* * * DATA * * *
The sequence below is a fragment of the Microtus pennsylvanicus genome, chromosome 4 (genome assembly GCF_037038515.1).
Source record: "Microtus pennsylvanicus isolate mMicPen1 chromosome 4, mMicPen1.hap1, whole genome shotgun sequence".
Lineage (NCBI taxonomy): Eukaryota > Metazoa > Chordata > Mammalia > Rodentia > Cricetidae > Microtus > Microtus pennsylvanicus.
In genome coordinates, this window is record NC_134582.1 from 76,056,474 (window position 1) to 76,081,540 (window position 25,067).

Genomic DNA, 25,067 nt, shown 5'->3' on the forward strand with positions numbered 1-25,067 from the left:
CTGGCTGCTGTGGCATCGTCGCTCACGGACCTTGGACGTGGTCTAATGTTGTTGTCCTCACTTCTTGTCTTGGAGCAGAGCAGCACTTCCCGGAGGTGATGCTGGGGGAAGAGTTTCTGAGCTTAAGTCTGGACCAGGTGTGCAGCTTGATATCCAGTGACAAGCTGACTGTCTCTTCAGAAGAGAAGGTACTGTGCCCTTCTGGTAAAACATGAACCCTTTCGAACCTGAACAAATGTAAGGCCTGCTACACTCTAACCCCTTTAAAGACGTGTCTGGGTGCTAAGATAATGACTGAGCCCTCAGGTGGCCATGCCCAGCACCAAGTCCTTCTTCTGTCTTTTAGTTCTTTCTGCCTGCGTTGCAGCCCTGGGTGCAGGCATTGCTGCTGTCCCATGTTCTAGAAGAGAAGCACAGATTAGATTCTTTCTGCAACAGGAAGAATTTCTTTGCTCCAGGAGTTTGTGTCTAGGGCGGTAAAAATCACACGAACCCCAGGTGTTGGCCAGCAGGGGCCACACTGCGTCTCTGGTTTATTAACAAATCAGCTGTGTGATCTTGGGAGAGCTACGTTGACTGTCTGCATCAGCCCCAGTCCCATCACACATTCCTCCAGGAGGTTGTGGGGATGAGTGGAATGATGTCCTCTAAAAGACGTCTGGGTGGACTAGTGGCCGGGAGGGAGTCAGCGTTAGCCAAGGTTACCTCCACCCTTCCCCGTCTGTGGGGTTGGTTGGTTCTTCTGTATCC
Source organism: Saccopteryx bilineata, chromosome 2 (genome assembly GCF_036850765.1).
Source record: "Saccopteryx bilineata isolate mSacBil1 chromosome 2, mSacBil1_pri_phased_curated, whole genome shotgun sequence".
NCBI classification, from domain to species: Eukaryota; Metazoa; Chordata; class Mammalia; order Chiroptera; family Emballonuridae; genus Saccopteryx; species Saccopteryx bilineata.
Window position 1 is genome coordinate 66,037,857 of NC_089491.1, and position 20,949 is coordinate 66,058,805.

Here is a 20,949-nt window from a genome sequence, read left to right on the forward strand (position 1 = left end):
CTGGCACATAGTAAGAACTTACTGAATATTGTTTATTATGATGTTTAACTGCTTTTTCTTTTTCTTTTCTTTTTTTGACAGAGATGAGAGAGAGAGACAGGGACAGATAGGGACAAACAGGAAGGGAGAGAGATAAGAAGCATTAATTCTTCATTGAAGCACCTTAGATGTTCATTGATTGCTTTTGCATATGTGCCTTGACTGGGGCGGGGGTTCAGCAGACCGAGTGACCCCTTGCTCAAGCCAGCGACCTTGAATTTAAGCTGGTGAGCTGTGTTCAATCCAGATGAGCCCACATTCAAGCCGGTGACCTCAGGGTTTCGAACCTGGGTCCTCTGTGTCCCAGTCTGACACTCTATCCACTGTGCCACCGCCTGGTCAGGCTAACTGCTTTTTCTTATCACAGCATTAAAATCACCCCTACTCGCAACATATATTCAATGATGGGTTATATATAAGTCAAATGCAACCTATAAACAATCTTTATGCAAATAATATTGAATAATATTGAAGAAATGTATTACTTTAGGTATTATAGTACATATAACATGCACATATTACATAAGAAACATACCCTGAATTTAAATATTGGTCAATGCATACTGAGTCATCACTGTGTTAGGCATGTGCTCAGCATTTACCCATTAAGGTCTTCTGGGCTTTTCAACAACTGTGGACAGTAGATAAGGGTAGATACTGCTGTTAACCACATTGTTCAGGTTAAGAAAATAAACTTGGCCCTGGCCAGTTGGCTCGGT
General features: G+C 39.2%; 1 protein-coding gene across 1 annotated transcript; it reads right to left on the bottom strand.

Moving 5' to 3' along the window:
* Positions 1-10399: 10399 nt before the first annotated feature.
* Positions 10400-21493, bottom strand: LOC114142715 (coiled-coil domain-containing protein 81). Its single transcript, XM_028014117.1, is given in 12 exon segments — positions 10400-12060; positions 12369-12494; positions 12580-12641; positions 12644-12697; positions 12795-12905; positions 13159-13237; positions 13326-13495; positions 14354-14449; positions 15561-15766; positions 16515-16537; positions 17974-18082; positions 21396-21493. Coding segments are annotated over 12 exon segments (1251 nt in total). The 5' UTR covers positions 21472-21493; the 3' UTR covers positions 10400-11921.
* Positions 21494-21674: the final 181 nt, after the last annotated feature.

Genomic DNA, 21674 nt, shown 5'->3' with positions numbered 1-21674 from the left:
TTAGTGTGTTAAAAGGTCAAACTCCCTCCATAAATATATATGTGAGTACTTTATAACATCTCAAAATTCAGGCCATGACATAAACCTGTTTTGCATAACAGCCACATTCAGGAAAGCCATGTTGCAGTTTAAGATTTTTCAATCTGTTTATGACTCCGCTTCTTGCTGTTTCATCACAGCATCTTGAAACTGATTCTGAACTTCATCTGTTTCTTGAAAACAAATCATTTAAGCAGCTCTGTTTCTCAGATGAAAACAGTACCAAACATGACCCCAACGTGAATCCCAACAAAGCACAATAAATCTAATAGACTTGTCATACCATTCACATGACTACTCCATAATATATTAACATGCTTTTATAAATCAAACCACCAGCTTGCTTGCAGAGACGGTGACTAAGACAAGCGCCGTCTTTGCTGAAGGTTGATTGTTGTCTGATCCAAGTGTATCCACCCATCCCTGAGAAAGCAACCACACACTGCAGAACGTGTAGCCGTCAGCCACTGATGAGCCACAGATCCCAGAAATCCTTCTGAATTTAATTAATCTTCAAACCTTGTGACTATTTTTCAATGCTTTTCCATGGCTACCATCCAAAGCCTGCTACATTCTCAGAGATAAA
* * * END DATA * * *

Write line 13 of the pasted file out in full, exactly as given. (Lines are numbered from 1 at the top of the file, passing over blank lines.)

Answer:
General features: G+C 39.2%; 1 protein-coding gene across 1 annotated transcript; it reads right to left on the bottom strand.